Colvin, though, hesitated strongly about whether she should convey such doubts and fears in her songs.
“It did cause me some problems; it did, because I’ve been pretty comfortable writing about my parents and love affairs that I’ve had,” Colvin said. “I’ve always kind of said I’m going to tell my truth the way I see it and try to craft good songs. But it’s a little dodgier when you write something about being a parent that maybe reflects that you’re anxious or you’ve lost yourself, something negative. And you know that your child is going to be able to listen to that at some point. So that was the struggle.
“In the end I got through it, and I decided I shouldn’t be afraid to say, sort of negative feelings that I had—fears or whatever—about becoming a parent. But yeah, that caused me some discomfort. I didn’t quite know how to deal with it.”
In the end, Colvin, as on her other albums, chose to be unflinchingly honest. And the complex emotions that inhabit songs like “One Small Year” and “Bound to You” give the Whole New You CD an intimacy and depth that is rare in music today.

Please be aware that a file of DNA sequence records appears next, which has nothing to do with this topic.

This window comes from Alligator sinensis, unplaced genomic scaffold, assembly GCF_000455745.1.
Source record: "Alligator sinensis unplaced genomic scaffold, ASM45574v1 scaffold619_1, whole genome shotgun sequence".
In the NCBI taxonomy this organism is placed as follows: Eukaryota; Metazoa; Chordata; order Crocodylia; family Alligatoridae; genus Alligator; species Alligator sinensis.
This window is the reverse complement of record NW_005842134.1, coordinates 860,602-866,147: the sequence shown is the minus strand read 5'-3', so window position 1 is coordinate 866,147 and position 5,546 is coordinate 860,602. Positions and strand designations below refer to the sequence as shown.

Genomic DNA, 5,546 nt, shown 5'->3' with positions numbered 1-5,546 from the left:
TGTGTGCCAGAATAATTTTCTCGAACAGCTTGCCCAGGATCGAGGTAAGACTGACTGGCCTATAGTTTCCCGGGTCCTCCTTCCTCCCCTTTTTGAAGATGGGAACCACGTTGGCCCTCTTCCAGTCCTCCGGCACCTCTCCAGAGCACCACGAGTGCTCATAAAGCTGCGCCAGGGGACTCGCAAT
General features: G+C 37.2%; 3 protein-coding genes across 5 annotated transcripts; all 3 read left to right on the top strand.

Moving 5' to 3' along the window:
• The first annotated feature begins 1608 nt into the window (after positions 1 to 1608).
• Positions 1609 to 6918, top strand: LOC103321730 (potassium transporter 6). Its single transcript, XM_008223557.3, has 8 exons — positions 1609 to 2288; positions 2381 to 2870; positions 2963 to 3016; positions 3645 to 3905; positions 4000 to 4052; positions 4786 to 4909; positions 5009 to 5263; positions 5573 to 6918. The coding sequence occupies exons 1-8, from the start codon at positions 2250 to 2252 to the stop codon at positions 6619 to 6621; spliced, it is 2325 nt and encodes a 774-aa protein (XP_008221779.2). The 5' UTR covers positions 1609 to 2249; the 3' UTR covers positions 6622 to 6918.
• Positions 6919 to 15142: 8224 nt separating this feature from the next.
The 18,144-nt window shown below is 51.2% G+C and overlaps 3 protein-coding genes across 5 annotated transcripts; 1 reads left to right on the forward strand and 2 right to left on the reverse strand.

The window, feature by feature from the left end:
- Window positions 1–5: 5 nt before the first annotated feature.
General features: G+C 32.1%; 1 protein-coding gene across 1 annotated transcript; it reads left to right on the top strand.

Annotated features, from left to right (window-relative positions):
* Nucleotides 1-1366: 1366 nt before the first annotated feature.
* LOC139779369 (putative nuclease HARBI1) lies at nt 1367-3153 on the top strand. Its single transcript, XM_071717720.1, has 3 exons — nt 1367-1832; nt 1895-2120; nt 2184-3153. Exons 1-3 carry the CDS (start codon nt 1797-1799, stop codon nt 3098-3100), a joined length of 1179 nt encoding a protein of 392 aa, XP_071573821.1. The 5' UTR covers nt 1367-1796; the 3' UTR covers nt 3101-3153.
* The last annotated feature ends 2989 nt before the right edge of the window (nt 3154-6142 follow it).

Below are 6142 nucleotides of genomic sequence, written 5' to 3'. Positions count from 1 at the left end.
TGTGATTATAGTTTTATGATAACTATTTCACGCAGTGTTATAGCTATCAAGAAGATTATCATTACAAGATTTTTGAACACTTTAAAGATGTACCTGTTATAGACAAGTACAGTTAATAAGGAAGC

Musically Colvin and Leventhal provide an appealing backdrop to the sometimes thorny feelings of the lyrics. Whole New You is roughly divided into two types of songs, as upbeat, poppy material like “Whole New You,” “Anywhere You Go” and “Bound to You” alternates with more understated folk-flavored tunes like “A Matter of Minutes,” “Another Plane Went Down” and “Nothing Like You.”
All in all, “Whole New You” doesn’t sound like a CD that was difficult to make. And Colvin believes she and Leventhal rose to the challenge of following up on the success and quality of A Few Small Repairs.
“You don’t want to put out the same record,” Colvin said. “You don’t want to follow formula. You want to grow. But you want to keep the success you had, if possible. So it’s a dilemma. And I think in the end you kind of have to let go of what you’re trying to hang on to with the past record because that’s just not artistically sound. You’ve got to keep going.
“So I feel two things about this record," she said. "I feel that we did grow. I feel like we did some new stuff and we have some interesting stuff and we broke a couple of rules for us. I think we were creative. I think we did some things that surprised us, and that’s what you look for when you’re working."